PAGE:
3. Feed ingredients: Monitor every ingredient and question its importance. Spreadsheets from Kansas State University ( can provide cost-benefit ratios for adding fat, distiller's dried grains with solubles, etc. Check corn grind, mix quality, diet budget and diet balance. Hollis says he personally witnessed a producer using screens (available at feedmills) to check the micron size of his rations. Feed micron size should be set at 700 microns or less with low variability.

  4. Feed wastage: Check and stop feed wastage and monitor compliance. Replace poor feeders and check the efficiency of feeders every day in the pens. Use a flashlight to look through the slats to look for feed wastage in the pit.

  5. Ventilation management: “Something that is commonly overlooked is that poor ventilation leads to poor growth rate, and poor growth comes with a cost,” Hollis says. Check room and pit fans and air quality management. Compare growth rates and ventilation settings from barn to barn. Check curtain maintenance.

  6. Heat conservation: Check the attic for insulation quality. Practice rodent control. Maintain building curtains. Check nursery heat settings and ramp temperatures down accordingly with pig growth.

  7. Water wastage: Checking water wastage is the simplest thing to fix and monitor and the least commonly measured. Check brackets or cups for proper location based on the size of the pig; repair leaks. Check pressure regulation and flow rate measurements. Leaky nipple waterers can cost up to $3/pig/day, as you must include the cost to apply the additional manure. “If you don't have a water meter, then you don't really have a good way of measuring water wastage,” Hollis stresses.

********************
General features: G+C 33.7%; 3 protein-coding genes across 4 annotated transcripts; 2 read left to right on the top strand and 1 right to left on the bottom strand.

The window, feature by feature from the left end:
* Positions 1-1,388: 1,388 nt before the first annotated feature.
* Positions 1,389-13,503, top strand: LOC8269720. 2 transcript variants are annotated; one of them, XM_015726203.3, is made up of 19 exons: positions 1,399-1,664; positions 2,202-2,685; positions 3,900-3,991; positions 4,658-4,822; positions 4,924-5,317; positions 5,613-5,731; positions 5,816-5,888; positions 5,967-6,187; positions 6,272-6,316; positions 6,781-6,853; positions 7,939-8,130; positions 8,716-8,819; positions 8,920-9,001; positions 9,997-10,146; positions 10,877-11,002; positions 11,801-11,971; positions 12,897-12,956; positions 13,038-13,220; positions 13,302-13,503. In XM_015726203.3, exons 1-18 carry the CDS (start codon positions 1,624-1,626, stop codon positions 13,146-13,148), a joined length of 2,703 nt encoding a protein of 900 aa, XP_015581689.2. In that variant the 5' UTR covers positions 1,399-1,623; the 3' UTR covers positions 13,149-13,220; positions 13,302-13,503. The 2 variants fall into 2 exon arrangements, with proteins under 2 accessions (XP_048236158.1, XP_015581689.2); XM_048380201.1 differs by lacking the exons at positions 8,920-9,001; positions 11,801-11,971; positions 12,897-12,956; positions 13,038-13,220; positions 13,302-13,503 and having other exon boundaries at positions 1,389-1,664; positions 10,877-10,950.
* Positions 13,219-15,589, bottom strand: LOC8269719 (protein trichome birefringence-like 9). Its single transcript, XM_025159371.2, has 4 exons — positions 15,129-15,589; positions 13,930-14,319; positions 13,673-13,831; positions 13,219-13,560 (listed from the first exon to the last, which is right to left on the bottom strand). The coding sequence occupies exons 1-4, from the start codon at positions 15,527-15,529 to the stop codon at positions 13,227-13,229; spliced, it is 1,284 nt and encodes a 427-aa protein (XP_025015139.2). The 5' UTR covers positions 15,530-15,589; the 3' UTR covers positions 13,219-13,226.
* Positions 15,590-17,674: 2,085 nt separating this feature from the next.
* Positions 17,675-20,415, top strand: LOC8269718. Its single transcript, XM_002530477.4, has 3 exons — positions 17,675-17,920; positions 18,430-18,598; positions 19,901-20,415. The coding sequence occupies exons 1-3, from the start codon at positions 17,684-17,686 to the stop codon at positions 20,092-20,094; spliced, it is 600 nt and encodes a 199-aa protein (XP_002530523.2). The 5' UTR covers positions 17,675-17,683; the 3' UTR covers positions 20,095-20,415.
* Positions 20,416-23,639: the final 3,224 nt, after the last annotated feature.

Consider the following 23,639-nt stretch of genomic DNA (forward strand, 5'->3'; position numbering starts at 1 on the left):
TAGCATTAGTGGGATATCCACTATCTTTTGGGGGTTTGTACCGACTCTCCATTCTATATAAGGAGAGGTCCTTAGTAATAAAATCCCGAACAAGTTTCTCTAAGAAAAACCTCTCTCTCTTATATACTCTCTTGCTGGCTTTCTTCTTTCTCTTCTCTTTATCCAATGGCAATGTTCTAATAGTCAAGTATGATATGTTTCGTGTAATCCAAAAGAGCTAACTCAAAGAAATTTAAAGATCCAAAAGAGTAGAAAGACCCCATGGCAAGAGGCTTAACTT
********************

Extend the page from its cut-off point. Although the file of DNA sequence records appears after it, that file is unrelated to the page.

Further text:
8. Sort loss control: The goal here is to maximize your premiums and minimize your losses. Weigh your pigs and set targets based on premiums and the packer matrix. “Some producers pride themselves on reducing sort loss, but if you are selling to Tyson's, for instance, you may want to accept a 75¢-per-head sort loss in order to get a higher premium by selling your hogs at heavier weights,” he points out. Walk every pen and mark pigs ready for market.

  9. Optimize slaughter weight: Work with your consultant/swine veterinarian on statistical process control charts to determine optimal slaughter weights and premiums. Factor in building and feed costs. Be sure to remove junk pigs early. Measure progress monthly. Refer to Kansas State University's chart on growth prediction by season to manage seasonal variation (

  10. Capital conservation: Due to rising production costs, fixed costs are no longer a good measure of how to evaluate the cost structure for hog production, just as maximum pig throughput is no longer the best guarantee of a profitable return. Rather, determine the ideal pig flow based on inventory costs or the cost/pig to maintain that inventory. The higher cost of money results in a higher cost of production that needs to be evaluated in terms of performance, he explains.

New CAFO Rule Sets Zero-Discharge Standard